Brian B.
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Brian Brown
4108-216 w/ V730
Longmont, CO
Lee Bradley
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« Reply #1 on: November 21, 2006, 10:31:54 AM »

I just bought a battery charger from this company. Very fast service.

I got this one http://www.batterystuff.com/battery-chargers/24-volt/5-9amps/CT-500-1.html

I wanted to maintain the batteries as seperate batteries so if one battery went bad it wouldn't effect the charging of the other battery.
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DavidInWilmNC
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« Reply #2 on: November 22, 2006, 05:54:35 AM »

Brian, I use Battery Tenders on my motorcycles, jet ski batteries, and rotate it around to all my other 'spare' batteries. Here's one you might be interested in http://batterytender.com/default.php?cPath=11_4&osCsid=0e11888c931ecf78de3cc20995365ecd. You can get a waterproof 12V / 5 amp (for each bettery) or a 24V / 2.5 amp model to cover them both. I have a couple of these http://batterytender.com/product_info.php?products_id=4&osCsid=0e11888c931ecf78de3cc20995365ecd that I use around the house. I'm thinking another two for the 8D starting batteries would take care of them. Good luck and let us know what you decide to do.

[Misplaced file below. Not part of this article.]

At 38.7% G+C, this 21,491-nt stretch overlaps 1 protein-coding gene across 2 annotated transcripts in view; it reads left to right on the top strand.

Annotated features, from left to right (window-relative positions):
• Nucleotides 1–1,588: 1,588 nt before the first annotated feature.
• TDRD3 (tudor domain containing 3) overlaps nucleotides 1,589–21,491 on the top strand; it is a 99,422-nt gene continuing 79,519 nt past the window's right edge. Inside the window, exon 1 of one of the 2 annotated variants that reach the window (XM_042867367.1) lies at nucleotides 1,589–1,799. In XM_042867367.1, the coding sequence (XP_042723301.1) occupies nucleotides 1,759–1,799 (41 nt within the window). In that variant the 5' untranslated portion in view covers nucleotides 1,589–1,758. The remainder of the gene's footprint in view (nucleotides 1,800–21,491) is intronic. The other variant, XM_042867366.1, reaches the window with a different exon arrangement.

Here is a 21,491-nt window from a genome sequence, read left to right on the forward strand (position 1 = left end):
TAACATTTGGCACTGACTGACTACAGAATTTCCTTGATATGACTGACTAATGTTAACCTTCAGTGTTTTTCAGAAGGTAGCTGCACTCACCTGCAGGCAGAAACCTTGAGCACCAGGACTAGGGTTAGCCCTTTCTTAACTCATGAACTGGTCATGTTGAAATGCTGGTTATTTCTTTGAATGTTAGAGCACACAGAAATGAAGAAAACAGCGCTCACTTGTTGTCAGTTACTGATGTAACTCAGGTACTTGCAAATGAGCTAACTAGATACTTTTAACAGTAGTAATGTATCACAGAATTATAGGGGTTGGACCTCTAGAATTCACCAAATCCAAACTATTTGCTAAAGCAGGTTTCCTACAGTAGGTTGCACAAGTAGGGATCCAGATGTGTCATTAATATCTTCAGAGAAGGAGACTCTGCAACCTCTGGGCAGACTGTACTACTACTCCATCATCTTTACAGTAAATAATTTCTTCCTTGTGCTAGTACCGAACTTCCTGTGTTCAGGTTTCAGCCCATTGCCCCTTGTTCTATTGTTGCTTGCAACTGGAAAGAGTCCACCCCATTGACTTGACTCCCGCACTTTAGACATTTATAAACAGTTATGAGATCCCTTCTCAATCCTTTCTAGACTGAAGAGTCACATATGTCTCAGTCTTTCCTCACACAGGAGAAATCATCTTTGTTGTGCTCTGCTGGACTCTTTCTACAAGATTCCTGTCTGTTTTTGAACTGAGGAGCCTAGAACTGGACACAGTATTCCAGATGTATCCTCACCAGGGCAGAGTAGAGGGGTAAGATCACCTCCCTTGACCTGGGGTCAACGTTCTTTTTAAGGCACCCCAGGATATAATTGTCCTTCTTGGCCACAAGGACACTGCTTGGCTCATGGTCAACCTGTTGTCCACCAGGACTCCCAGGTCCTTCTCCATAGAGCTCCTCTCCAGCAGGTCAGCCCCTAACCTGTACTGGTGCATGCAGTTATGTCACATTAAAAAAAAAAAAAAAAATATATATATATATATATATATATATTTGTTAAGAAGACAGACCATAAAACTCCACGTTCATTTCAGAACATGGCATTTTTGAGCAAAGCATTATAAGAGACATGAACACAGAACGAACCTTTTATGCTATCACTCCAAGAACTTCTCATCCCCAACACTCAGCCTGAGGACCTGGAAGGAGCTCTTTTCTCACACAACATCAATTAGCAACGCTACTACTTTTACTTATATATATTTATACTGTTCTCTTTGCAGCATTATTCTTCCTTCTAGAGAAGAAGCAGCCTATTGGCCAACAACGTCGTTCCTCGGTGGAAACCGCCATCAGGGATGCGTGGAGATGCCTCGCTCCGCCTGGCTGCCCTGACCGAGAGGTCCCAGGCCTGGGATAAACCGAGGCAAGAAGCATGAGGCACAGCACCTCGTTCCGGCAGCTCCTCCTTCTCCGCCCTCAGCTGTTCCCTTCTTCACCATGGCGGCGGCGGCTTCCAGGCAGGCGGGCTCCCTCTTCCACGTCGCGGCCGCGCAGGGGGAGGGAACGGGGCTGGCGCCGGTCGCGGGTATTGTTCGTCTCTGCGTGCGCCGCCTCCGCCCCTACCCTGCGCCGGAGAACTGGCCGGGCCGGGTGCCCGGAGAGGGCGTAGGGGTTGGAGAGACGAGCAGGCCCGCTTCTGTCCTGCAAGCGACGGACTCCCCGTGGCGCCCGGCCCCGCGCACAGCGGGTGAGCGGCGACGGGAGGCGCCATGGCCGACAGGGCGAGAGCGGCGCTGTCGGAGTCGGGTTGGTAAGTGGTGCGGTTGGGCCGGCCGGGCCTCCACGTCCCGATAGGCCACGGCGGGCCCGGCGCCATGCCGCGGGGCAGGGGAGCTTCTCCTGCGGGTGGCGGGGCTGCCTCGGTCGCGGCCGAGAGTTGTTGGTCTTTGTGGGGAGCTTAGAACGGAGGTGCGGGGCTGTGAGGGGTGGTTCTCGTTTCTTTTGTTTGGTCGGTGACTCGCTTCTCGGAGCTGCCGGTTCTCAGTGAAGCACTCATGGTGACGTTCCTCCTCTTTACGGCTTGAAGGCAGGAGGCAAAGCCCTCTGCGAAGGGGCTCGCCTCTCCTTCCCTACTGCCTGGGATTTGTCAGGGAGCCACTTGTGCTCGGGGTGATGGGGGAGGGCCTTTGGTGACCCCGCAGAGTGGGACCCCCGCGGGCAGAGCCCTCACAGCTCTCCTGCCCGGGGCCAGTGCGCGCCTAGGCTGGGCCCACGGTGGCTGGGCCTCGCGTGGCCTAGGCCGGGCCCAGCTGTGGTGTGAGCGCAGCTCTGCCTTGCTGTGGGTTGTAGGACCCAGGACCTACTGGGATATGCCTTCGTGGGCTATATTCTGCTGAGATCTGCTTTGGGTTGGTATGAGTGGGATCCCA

David
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DrivingMissLazy
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« Reply #3 on: November 22, 2006, 05:58:57 AM »